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einstein. 2011; 9(4 Pt 1):550-1

Congenital cytomegalovirus infection

Citomegalovirose congênita

José Ricardo Dias Bertagnon1, Sarah Rossi1

A female infant born at 37 weeks and 2 days of gestation by vaginal delivery was admitted to the neonatal intensive care unit on July 11, 2009 with birth weight of 2,030 g, height of 41,0 cm and head circumference of 31.0 cm. The infant Apgar were 8, 9 and 9 at 1, 5 and 10 min, respectively. A diagnosis of congenital toxoplasmosis was entertained because of the mother clinical history (she IgG positive and IgM positive for toxoplasmosis with avidity of 85% during first trimester of pregnancy). At the first trimester morphology scan intracranial calcifications were seen. The newborn had intrauterine growth restriction, splenomegaly, petechias and thrombocytopenia. Treatment of toxoplasmosis was

done with sulphadiazine, pyrimethamine and folinic acid. The tomography of the skull showed multiple foci of bilateral periventricular calcifications and on the base nuclei. Due to these findings the serology for cytomegalovirus of mother and child was ordered. The mother was IgM negative, but IgG positive. The newborn was IgM and IgG positive. Cytomegalic inclusions in newborn’s urine and polymerase chain reaction (PCR) for CMV had positive results. The newborn was discharged and was referred to outpatient clinic to be treated with ganciclovir.

The congenital infections, syphilis, toxoplamosis, rubella, cytomegalovirus and herpes correspond to

1 Faculdade de Medicina, Universidade de Santo Amaro – UNISA, São Paulo (SP), Brazil.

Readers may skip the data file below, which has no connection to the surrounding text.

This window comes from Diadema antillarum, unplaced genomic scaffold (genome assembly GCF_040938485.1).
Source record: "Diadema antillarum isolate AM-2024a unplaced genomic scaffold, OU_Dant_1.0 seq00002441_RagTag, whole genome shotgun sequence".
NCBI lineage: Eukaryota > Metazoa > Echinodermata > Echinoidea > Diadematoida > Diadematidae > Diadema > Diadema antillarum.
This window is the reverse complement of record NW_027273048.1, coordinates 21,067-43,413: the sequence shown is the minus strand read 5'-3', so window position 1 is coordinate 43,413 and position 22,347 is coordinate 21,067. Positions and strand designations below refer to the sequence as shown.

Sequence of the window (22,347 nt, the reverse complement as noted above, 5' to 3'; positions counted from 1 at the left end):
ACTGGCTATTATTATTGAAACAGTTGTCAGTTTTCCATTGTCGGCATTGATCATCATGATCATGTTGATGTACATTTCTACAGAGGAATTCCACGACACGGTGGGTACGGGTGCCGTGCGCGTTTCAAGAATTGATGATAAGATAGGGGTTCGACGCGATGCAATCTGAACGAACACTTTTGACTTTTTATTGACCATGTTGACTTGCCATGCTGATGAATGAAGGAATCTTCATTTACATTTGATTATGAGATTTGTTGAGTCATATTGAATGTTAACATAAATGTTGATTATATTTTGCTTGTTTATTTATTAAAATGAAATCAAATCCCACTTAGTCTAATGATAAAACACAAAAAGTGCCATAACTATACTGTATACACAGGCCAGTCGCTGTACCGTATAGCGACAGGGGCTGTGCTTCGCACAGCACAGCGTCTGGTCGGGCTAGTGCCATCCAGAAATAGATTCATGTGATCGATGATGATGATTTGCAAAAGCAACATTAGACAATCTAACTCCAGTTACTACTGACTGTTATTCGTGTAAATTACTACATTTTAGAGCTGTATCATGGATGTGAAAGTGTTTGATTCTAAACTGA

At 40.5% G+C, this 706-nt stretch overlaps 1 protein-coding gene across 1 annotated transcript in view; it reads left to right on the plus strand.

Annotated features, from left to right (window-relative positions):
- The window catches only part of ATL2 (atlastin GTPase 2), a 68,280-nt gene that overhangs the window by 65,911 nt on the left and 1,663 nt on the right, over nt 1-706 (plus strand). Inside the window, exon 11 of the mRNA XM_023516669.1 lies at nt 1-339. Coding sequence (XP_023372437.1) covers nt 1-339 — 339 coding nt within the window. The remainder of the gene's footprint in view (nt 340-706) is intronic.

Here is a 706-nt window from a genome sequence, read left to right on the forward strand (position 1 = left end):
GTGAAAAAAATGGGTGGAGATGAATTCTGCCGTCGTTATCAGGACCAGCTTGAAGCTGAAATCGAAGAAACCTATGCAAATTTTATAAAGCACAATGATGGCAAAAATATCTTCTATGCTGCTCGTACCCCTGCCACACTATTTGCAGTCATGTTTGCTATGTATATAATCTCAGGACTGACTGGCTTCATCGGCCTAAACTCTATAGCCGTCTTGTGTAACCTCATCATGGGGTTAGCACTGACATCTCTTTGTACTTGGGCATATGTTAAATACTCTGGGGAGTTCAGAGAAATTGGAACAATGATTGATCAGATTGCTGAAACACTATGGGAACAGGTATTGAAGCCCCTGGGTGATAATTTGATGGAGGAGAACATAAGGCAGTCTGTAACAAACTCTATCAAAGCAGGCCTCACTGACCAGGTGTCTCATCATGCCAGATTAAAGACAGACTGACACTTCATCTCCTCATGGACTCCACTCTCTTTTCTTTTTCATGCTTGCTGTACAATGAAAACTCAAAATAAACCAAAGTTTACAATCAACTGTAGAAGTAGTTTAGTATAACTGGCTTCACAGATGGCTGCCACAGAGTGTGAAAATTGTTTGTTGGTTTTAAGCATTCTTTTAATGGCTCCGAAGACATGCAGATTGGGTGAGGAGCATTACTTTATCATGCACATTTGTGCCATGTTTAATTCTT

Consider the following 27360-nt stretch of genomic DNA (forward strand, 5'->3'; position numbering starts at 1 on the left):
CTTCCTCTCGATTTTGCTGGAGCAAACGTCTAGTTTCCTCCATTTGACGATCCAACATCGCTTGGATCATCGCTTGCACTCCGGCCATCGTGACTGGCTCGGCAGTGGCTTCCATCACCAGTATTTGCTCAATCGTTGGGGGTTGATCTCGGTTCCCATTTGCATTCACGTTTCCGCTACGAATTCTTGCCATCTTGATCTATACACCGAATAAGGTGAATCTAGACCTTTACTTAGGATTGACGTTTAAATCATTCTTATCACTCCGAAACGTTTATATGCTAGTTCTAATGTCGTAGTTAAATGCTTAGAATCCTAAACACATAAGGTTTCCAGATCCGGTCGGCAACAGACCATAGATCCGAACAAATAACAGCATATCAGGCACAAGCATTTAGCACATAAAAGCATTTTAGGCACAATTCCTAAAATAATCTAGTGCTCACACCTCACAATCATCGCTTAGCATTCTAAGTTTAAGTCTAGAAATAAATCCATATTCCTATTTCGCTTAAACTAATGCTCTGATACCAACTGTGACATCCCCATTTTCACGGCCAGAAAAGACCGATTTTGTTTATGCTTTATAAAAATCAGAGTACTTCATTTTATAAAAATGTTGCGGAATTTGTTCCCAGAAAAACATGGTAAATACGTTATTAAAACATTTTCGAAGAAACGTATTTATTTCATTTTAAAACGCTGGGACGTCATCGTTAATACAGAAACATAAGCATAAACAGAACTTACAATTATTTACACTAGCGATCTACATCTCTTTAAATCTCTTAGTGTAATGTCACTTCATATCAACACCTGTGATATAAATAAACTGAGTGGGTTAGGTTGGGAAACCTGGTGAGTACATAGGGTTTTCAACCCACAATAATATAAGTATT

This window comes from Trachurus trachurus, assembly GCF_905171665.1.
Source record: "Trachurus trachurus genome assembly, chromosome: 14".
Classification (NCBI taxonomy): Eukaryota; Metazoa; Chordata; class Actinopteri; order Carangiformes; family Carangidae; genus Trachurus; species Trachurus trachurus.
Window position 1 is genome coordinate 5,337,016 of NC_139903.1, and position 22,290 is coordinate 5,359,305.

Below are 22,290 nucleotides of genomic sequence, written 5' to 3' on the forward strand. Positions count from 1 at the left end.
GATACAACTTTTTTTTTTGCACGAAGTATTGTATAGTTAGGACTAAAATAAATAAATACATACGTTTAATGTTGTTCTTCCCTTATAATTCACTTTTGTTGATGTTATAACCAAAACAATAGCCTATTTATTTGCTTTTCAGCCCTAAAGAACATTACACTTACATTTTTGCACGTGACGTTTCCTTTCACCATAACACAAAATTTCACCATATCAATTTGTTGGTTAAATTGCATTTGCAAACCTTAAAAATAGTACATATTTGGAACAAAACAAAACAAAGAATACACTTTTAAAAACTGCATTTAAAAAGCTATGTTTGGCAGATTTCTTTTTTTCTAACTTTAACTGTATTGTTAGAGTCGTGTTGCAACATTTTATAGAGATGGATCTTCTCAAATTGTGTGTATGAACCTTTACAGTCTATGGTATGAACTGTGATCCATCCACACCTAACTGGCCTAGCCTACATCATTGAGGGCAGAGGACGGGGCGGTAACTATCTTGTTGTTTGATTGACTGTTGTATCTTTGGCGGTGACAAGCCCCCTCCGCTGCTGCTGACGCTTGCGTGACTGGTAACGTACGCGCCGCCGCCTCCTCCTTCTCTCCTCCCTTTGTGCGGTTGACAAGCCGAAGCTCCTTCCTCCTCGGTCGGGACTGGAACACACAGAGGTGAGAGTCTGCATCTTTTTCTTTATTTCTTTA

Corresponding author: José Ricardo Dias Bertagnon – Rua Francisco Romeiro Sobrinho, 171 – Chácara Santo Antonio – CEP 04710-180 – São Paulo (SP), Brazil – Tel.: (11) 5181-5330 – E-mail: joserimed@uol.com.br Received on: March 10, 2011 – Accepted on: Aug 8, 2011

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einstein. 2011; 9(4 Pt 1):550-1

Congenital cytomegalovirus infection 551

the acronym STORCH, and are characterized by common symptoms as: intrauterine growth restriction, hepatosplenomegaly, jaundice with increased direct bilirubin, anemia, petechiae, skin and mucosa lesions,

encephalitis, pneumonia and thrombocytopenia(1,2). To

diagnosis STORCH the most common methods are serological research of IgM and IgG, PCR and imaging exams. The clinical picture of toxoplamosis mainly shows hydrocephalus or microcephaly, diffuse cerebral calcifications in cerebral cortex, microphthalmia

and chorioretinitis (due to microcephaly)(3). The

cytomegalovirus causes periventricular calcifications, and in ophthalmoscopy the chorioretinitis is not associated to microphthalmia. Herpes is identified when maternal genital herpes is diagnosed.

To make a distinction among congenital infections that comprise the STRORCH complex, which leads to a specific diagnosis, the maternal clinical history,and events during gestation must be investigated, including laboratory tests.

In newborns some unspecific tests could be done such as hemogram with platelet, bilirubin, cerebrospinal

fluid,as well as specific tests such as quantitative IgM, specific Igm for syphilis, toxoplamosis, rubella and cytomegalovirus. There is also a chance to investigate cytomegalic inclusions in urine, by skeletal radiography (skull, chest, long bones in the first week and if needed to repeat it in the second month), and by ophthalmoscopy.

The tomography of the skull is fundamental to clarify the diagnosis of cytomegalovirus(4) since maternal

clinical history, gestational ultrasound and clinical exam of newborn may suggest the diagnosis of congenital toxoplasmosis.

REFERENCES

1. Brock R, Segre CA. Doença de inclusão citomegálica. In: Segre CA. Perinatologia: fundamentos e práticas. São Paulo: Sarvier; 2002. p. 139-44. 2. Kinney JS, Kumar ML. Should we expand the TORCH complex? A description of

clinical and diagnostic aspects of selected old and new agents. Clin Perinatol. 1988;15(4):727-44.

3. Rawlinson WD. Broadsheet. Number 50: Diagnosis of human cytomegalovirus infection and disease. Pathology. 1999;31(2):109-15.

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